POLITICS

Scottish Independence 'Would Cost Millions', Fund Managers Warn

04/02/2014 11:04 GMT | Updated 04/02/2014 11:59 GMT
David Cheskin/PA Archive
A general view of Scottish money in Edinburgh, as a survey revealed that Scots would vote for independence if they were sure to be just 500 better off a year.

Scotland's £11 billion financial services sector would suffer a multi-million pound bill to pay for a new financial regulator if Scots vote for independence in September's referendum, the finance sector's trade body warned.

In a dramatic intervention into the Scottish independence debate, Scottish Financial Enterprise said that a Yes vote for independence would lead to extra costs to pay for new regulations.

Owen Kelly, chief executive of the trade body, told the Financial Times: “A yes vote would require the creation of an additional financial regulator with hundreds of staff. The cost would run into millions and have to be paid for by the industry in Scotland."

“Some changes will be necessary if fund managers cease to be in the same legal jurisdiction as the City of London and 90% of their customers."

Adrian Cammidge, head of communications at Edinburgh-based Kames Capital, said: ‘We have a significant majority of customers outside of Scotland and a clear duty of care to ensure they are not disadvantaged by a Yes vote.’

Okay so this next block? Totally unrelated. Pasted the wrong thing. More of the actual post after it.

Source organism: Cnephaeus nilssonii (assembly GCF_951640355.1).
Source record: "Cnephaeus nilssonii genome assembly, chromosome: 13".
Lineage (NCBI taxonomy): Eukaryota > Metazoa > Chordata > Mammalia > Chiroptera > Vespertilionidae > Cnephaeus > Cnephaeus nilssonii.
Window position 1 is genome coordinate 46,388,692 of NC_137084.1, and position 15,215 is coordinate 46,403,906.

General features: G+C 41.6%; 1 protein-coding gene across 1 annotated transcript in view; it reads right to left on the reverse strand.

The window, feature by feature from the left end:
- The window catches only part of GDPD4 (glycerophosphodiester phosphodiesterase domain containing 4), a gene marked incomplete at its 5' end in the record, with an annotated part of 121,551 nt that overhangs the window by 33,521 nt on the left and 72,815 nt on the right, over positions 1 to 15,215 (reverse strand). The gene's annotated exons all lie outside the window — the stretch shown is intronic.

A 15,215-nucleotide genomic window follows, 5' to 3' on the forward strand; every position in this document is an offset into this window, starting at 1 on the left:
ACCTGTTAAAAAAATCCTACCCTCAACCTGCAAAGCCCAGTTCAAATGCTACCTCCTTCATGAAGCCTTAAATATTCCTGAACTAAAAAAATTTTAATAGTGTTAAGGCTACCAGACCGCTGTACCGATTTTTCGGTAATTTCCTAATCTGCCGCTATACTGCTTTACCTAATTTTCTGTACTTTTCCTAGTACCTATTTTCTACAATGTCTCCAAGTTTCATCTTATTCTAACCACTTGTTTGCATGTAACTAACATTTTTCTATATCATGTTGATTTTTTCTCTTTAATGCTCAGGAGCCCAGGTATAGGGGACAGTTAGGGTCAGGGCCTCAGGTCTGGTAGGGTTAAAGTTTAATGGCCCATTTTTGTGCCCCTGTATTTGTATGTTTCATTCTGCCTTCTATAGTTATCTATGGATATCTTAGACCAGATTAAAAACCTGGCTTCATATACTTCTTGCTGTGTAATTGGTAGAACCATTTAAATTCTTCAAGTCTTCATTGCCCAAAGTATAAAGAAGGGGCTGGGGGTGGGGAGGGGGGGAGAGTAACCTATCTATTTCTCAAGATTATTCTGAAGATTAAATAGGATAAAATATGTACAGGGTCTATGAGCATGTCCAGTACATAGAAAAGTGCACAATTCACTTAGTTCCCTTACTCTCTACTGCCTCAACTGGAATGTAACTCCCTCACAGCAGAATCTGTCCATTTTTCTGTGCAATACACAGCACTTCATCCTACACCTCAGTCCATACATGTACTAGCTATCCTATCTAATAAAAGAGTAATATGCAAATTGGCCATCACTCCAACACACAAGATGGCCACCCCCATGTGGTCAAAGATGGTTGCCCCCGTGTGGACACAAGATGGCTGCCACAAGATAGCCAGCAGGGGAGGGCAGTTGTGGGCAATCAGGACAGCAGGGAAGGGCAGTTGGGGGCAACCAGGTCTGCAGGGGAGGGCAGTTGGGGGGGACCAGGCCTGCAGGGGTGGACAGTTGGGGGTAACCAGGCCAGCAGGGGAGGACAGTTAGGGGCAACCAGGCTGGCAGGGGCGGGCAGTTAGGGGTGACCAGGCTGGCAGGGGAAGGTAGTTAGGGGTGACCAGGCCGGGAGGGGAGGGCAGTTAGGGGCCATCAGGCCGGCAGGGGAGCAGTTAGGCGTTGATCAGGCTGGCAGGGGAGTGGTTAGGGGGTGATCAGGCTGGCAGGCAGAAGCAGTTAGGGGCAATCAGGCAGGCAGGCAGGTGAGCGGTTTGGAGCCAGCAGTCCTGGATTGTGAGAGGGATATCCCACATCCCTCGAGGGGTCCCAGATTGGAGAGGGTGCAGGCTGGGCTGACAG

The warning from Scotland's financial services sector, which employs 100,000 Scots and generates £11.2 billion each year, will be politically embarrassing for first minister Alex Salmond who has argued that independence would not stop "Scotland's continuing success as a leading financial centre".

Meanwhile, a new poll found that most English and Welsh people want the United Kingdom to stay together.

In a survey by YouGov for the Sun, 54% of those polled said they wanted Scottish voters to reject independence and stay part of the United Kingdom, while only 24% said they wanted Scotland to break away. Just over one fifth (22%) said they did not know.

Bank of England governor Mark Carney warned last month that plans for an independent Scotland to keep the pound sterling in a formal currency union with England would have some "clear risks" and require "ceding of national sovereignty".

Carney insisted that it would be "a matter for the Scottish and UK Parliaments" to decide on the arrangements for a currency union, but warned that the rest of the UK would have to bail out Scotland if its economy started to wane.

He added: "It will be in the interests of other countries in the union to bail out a country in crisis."